This article acknowledges the many accomplishments made by Dr. King. The writer cites the various highlights of Dr. King's work and maintains "...America will never be the same."

Biography of MLK

Margaret B. Young details the events and accomplishments of Dr. King's life.

Central Methodist Church Program

Dr. King speaks at the Central Methodist Church after a Sunday service regarding the work that he has done for the community.

Dexter Avenue Baptist Church

This is a church program for Dexter Avenue Baptist Church in early 1956. As Pastor, Dr. King gave a sermon on "Redirecting Our Missionary Zeal."

Dexter Avenue Baptist Church Annual Report, 1955-1956

This report contains vital information concerning the organizational structure, services, and members of Dexter Avenue Baptist Church. Dr. King provides a heartfelt address to the Montgomery, AL congregation as he seeks to extend the church's influence throughout the community amidst his growing involvement in the Civil Rights Movement.

Dexter Avenue Baptist Church Organ Recital

This document is Dexter Avenue Baptist Church's Program for their "Dedication of Organ and Organ Recital."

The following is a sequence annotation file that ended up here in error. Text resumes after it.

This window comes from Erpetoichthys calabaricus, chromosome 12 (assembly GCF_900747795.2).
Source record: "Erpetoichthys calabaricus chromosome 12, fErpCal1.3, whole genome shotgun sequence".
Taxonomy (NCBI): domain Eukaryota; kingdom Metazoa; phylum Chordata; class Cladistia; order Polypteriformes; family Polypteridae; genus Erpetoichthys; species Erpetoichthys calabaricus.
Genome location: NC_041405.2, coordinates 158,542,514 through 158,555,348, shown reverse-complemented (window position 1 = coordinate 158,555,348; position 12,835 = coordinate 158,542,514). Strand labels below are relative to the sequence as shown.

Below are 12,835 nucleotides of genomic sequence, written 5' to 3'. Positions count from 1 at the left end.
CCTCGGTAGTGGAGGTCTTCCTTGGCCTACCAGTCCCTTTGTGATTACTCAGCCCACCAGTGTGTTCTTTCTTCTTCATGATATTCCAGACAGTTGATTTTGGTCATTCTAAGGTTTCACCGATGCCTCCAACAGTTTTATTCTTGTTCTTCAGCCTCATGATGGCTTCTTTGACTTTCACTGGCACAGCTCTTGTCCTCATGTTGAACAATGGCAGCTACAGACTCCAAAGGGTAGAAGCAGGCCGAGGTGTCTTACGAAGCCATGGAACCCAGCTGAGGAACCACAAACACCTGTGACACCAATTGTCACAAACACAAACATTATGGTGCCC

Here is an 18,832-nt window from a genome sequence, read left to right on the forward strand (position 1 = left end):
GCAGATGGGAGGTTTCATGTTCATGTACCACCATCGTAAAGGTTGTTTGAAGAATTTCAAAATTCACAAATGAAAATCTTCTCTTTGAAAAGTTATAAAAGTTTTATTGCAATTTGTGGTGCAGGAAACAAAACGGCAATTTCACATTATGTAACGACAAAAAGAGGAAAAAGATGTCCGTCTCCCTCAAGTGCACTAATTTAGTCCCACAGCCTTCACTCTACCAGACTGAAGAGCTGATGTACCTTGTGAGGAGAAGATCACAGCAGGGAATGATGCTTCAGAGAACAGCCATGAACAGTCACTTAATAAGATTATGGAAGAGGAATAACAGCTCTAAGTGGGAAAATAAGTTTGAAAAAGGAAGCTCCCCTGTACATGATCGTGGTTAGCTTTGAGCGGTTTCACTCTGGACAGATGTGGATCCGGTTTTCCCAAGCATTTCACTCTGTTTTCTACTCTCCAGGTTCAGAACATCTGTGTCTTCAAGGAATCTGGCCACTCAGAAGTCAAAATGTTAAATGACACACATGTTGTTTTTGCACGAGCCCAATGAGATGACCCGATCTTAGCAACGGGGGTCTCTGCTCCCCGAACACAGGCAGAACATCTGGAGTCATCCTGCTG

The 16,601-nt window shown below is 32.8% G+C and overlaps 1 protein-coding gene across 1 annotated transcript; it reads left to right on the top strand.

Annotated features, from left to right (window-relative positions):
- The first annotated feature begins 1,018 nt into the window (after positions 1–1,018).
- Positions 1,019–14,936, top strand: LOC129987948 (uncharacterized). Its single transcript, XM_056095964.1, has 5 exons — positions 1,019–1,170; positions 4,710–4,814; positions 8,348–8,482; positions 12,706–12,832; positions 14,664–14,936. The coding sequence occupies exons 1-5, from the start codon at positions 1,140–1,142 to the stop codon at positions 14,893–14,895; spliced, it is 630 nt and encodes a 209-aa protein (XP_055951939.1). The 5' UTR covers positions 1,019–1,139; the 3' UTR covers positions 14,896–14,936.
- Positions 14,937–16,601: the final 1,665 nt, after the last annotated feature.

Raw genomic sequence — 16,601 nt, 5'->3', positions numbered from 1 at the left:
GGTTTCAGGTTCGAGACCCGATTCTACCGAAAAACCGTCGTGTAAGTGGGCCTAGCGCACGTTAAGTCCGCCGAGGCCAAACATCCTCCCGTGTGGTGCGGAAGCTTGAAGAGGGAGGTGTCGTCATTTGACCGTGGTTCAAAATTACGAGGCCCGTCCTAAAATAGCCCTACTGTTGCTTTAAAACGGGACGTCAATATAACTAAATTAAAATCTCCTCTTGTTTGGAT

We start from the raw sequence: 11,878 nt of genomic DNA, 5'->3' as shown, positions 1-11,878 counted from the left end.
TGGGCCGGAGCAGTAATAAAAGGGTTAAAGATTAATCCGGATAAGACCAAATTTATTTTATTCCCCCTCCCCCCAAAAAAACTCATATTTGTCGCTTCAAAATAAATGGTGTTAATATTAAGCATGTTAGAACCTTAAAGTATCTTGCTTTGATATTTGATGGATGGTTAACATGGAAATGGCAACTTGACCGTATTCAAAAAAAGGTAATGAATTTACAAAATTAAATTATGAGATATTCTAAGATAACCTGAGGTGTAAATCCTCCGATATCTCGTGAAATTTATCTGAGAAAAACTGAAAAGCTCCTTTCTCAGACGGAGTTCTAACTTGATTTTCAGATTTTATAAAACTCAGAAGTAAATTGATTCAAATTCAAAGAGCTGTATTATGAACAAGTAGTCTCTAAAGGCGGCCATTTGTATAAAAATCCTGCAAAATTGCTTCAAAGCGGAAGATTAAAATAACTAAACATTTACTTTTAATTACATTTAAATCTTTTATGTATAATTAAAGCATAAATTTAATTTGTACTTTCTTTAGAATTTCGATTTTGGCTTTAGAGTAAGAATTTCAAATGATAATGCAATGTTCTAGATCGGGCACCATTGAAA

Dexter Avenue Baptist Church Program

This program of Dexter Avenue Baptist Church's morning worship features Dr. King as the speaker for the service. The program further announces that Dr. King has donated one hundred dollars to the Scholarship for African students.

Dexter Echo: April 6, 1960

This edition of The Dexter Echo addressed to Dr.

Dexter Echo: February 3, 1960

This issue of the Dexter Echo honors Dr. and Mrs. King's final day at the Dexter Avenue Baptist Church.

Dexter Echo: July 6, 1960

This July 1960 newsletter of The Dexter Echo is sent to Dr. and Mrs. King. The newsletter covers recent events of the Dexter Avenue Baptist Church, the church Dr. King pastored during his time in Birmingham, Alabama. The main article "Christian Control and Action Amid Social Tensions" questions how to manage life's tensions and discusses the nature of fear. The newsletter also includes an article on Men's Day and shares the news on various congregation members.

Dexter Echo: March 2, 1960

This edition of the Dexter Avenue Baptist Church newsletter, The Dexter Echo, reports information about upcoming events and the latest news, including a recent gift made to Dr. King and his family. A key article speaks to the power and necessity of worship.

Dr. King Does Know Where We're Going

In this letter to the editor, Rev. W. Alfred Wilkins responds to a recent editorial, which reviewed Dr. King's book "Where Do We Go from Here: Chaos or Community?" Rev. Wilkins explains why he disagrees with the previous editorial, and he summarizes several chapters he considers relevant.

Dr. King Leaves Montgomery for Atlanta

This news release announces Dr. King's decision to resign as Pastor of Dexter Avenue Baptist Church in Montgomery, Alabama and move to Atlanta, Georgia. Relocating to Atlanta will enable Dr. King to Co-Pastor Ebenezer Baptist Church with his father, and will leave him in close proximity to the SCLC.